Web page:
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You can choose. There are almost no rules in that regard. We call people from Britain Britons, people from Brittany Bretons, people from France French(men) and people from Italy Italians. You can even invent new suffixes based on their languages or history. Also, what is Bonfrith? A nation? A people? Does Frithia exist? Base your decision on that.

eg. In my world I have the Dimofragrian Kingdom, also referred to as Dimofragria. But the people are Fragrians and the main language is Fragrian. Dimo only reffers to the ruling dynasty.

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If people from Britain can be called the English and if people from the Ottoman Empire can be called the Turks, I'm pretty sure you're not constrained at all. (Yes, the two examples might not be technically accurate - but I've definitely heard both in casual conversation.)

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Bonfs? Bons? If they speak any Slavic family languages, i.e. Russian or Polsk, it will be Бонфрициане ( for many persons and Бонфрицианин for single person) for Russian language, and Bonfritsiane (or Bonfritsian in for single person) for Polsk. Maybe the shorter and more vulgar form will be Бонфрицы (Bonfritsy).

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A firth is a narrow estuary, so really the kingdom is "The Narrow Estuary of Bon" (assuming the word is the same in this world). Hence, the people would be probably be Bons.

That being said, the history here matters. The Dutch live in the Netherlands, so people names don't always match up with country names (though they often do). Really, it matters what Bon refers to, and why the Firth, and the country are named after it. Was Bon a person, a tribe, some natural phenomenon? And is the whole country based around the Firth? Or was the Firth some initial territory that has since expanded or even been lost? Regardless they'd probably be named Bons, unless Bon refers to some natural phenomenon (the Netherlands means "the lowlands", so referring to the inhabitants as Nethers ("lows") would be weird.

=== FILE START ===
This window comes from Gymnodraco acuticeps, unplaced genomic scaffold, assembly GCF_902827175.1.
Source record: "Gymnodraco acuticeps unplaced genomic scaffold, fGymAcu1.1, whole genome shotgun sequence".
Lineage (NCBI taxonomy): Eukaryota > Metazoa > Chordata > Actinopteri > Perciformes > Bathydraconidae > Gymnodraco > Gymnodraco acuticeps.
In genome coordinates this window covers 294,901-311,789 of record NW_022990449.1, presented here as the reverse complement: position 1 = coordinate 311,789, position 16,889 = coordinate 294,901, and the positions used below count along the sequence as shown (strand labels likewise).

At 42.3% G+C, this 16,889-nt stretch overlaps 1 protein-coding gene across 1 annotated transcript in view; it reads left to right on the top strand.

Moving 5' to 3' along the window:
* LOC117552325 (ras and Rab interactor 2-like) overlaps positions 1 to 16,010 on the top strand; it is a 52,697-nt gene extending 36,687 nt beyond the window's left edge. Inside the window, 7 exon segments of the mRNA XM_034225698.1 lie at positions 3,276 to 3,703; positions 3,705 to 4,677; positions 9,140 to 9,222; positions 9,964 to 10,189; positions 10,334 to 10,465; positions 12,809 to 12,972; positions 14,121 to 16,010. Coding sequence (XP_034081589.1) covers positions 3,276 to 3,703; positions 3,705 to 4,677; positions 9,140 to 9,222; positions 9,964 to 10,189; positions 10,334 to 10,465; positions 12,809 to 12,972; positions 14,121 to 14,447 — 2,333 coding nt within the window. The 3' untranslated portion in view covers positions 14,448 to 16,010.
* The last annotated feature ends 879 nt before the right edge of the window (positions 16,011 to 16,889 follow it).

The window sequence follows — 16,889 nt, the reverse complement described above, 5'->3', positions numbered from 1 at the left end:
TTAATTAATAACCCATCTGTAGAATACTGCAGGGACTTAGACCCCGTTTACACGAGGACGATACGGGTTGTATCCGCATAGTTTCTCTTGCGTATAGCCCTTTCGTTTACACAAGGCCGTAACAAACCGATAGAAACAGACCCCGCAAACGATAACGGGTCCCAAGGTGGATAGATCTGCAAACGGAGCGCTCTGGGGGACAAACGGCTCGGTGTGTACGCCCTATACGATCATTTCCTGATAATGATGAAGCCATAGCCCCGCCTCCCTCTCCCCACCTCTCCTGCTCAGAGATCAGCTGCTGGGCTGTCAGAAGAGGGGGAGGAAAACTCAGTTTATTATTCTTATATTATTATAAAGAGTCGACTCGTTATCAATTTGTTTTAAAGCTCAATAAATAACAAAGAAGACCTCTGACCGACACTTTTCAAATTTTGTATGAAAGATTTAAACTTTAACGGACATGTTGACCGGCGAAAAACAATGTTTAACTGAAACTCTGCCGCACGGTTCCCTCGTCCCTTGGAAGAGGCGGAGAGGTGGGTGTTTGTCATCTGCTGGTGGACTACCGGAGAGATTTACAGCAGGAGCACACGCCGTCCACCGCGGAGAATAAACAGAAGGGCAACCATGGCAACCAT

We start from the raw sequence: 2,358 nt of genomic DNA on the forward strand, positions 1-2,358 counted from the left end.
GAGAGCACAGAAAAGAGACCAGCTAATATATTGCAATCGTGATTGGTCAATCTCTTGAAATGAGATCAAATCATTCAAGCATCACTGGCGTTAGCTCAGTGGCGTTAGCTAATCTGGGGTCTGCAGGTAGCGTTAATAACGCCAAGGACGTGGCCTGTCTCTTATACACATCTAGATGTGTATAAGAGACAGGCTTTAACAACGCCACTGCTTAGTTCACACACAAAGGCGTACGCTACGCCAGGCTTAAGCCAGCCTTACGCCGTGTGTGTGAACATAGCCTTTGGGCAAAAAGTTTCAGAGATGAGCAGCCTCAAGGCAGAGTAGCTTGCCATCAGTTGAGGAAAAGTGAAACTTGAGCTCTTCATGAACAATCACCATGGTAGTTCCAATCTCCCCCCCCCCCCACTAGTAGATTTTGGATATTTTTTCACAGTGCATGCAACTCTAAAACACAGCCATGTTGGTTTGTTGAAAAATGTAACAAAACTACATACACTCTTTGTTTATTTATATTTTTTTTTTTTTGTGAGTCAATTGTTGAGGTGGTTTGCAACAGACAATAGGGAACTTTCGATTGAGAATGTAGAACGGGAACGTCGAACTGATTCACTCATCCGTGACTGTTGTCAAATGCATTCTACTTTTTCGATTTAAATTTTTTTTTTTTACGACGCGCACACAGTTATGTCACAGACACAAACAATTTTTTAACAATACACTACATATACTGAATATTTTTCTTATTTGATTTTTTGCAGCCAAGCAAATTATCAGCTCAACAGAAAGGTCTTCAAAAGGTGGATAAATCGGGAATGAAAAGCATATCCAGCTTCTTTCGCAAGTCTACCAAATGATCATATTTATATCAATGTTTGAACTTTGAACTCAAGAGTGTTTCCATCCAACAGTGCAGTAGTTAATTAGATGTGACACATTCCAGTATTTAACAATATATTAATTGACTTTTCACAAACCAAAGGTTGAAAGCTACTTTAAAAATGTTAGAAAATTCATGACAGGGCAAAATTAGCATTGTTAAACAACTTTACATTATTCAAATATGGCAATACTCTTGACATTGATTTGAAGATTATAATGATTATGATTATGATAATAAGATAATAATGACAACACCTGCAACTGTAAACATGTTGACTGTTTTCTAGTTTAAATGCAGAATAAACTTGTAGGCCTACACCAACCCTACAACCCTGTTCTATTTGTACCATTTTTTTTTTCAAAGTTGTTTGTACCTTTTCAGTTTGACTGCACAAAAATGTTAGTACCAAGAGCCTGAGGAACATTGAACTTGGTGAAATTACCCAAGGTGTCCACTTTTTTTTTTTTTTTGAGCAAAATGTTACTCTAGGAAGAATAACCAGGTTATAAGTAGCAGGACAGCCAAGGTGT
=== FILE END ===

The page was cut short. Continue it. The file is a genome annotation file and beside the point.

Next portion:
Edit: Whoops! Misread the name. Still, Bonfrith sounds kinda like a compound word, with Bon and Frith meaning different things, so I stand by Bons.

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  • $\begingroup$ Bonfrith not Bonfirth.. $\endgroup$ – James K Jan 14 '17 at 22:20
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Historically, it has often been the other way around: the land is named after the people. Hence the large number of countries whose names end in -land or -stan.

To answer your question,

... according to correct grammar?

English grammar, I assume. And the answer is that it could be almost anything, as English is happy to adopt words from other languages, and demonyms are often highly irregular. If you are deriving the name of the people from the place (as does happen, sometimes), Bonfithian seems right. But compare Mancunian (Manchester), Liverpudlian (Liverpool), Londoner (London), Hollander (North Holland & South Holland), Glaswegian (Glasgow), Galwegian (Galway), Corkonian (Cork), Rohirrim (Rohan) to see some of the variability out there. If you develop a conlang, you could derive the English word from that of the conlang.

Basically, the choice is up to you. You should consider the history of the kingdom, and think about where the name comes from. If the land is named after the people, then the people should have the shorter name; if the people are named after the land, then the name of the people will be longer: probably the land name followed by a suffix. Or the two names could be completely unrelated: consider the Dutch living in The Netherlands.